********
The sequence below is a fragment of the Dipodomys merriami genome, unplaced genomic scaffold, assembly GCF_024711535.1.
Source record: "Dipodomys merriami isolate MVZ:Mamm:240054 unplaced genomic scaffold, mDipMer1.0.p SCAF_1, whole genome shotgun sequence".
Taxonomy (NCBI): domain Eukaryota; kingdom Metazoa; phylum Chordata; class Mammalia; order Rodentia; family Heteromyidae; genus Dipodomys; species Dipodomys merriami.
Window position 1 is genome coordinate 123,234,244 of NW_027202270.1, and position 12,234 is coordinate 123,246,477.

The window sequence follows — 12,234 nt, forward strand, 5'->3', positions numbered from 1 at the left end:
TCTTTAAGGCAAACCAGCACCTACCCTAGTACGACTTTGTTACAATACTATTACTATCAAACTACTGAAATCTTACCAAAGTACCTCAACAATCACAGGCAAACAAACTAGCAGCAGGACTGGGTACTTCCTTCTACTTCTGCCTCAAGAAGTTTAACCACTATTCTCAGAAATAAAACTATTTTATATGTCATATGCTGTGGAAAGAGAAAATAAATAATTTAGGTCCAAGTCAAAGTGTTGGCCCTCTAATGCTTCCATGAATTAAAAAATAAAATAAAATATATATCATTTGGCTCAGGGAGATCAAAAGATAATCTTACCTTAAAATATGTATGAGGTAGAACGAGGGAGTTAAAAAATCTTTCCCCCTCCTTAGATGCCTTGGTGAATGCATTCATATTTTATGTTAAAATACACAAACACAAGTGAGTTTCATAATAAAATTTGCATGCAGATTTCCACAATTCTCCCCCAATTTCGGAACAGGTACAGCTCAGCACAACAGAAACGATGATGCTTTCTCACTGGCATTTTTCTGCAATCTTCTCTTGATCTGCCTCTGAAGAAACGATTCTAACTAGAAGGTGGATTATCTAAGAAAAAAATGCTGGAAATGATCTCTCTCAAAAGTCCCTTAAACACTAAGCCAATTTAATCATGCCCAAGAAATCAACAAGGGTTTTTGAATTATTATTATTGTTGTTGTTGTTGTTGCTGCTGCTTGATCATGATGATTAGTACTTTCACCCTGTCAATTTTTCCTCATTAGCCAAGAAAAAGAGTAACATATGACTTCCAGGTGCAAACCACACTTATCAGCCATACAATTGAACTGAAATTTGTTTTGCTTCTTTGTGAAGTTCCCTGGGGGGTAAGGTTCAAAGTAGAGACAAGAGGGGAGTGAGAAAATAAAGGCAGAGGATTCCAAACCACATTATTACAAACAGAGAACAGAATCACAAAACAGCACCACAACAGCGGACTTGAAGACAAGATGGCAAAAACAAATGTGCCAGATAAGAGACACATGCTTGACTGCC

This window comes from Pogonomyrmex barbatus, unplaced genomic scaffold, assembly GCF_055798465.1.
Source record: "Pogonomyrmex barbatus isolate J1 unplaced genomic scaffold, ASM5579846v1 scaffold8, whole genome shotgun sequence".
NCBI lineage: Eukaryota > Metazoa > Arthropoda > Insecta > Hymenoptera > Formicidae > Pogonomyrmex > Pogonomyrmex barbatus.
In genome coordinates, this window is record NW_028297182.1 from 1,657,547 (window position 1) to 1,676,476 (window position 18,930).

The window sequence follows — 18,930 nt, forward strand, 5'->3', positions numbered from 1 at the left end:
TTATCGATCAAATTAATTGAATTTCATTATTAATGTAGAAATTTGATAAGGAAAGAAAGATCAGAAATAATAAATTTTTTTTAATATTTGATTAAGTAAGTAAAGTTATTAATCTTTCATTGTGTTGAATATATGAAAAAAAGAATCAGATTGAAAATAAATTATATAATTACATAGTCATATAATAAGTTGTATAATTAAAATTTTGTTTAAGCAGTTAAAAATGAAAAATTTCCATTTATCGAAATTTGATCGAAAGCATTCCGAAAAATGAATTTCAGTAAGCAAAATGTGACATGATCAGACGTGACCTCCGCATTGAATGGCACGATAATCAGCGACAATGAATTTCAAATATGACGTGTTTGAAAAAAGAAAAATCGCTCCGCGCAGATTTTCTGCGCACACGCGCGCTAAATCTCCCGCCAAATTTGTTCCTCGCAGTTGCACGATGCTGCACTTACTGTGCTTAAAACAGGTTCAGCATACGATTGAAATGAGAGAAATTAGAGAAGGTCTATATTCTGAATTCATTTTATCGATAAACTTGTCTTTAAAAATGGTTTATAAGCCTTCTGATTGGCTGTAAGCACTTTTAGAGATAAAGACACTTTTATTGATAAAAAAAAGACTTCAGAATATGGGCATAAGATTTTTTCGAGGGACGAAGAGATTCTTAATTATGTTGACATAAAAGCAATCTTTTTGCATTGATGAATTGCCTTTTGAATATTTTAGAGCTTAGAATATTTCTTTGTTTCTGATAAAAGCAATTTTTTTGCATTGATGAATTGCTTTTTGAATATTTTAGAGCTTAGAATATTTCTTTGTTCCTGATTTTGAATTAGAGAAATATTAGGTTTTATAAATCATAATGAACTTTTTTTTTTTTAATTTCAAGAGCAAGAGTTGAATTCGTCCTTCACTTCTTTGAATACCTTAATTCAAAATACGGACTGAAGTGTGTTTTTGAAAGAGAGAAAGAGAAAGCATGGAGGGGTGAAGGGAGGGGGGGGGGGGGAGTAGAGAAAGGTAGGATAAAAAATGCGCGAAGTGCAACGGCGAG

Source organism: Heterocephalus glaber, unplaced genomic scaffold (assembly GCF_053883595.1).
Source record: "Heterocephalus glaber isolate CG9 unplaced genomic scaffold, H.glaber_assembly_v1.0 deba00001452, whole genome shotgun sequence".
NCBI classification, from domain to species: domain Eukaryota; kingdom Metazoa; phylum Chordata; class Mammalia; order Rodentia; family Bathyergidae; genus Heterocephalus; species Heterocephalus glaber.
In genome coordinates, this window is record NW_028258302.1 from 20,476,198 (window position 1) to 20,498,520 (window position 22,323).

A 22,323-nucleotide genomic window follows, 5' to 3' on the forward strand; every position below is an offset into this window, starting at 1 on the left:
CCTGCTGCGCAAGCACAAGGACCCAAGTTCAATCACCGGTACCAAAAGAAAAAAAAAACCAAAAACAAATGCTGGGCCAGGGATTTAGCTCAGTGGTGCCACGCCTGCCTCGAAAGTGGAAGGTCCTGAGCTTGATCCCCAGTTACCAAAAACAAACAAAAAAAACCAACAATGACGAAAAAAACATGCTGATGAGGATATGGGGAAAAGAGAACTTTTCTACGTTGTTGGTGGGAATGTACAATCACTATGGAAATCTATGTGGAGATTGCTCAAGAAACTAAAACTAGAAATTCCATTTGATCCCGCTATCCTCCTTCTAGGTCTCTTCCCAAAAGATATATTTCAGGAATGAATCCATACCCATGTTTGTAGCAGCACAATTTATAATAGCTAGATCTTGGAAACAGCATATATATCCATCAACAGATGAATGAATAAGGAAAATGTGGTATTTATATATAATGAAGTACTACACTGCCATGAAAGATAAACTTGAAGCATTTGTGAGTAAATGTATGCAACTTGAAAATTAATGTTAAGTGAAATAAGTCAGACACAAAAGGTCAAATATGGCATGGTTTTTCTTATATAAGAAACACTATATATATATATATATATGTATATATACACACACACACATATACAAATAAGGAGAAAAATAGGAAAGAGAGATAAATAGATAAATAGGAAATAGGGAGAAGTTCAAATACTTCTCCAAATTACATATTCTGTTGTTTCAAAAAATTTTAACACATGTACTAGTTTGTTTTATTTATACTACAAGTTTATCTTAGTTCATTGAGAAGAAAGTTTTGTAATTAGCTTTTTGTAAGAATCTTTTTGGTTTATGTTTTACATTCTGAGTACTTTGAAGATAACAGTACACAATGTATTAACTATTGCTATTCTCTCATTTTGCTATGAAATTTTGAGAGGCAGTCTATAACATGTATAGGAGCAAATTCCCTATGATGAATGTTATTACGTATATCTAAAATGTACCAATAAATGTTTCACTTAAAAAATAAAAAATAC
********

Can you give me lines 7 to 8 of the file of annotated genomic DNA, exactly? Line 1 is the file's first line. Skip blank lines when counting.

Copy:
This window comes from Pogonomyrmex barbatus, unplaced genomic scaffold, assembly GCF_055798465.1.
Source record: "Pogonomyrmex barbatus isolate J1 unplaced genomic scaffold, ASM5579846v1 scaffold8, whole genome shotgun sequence".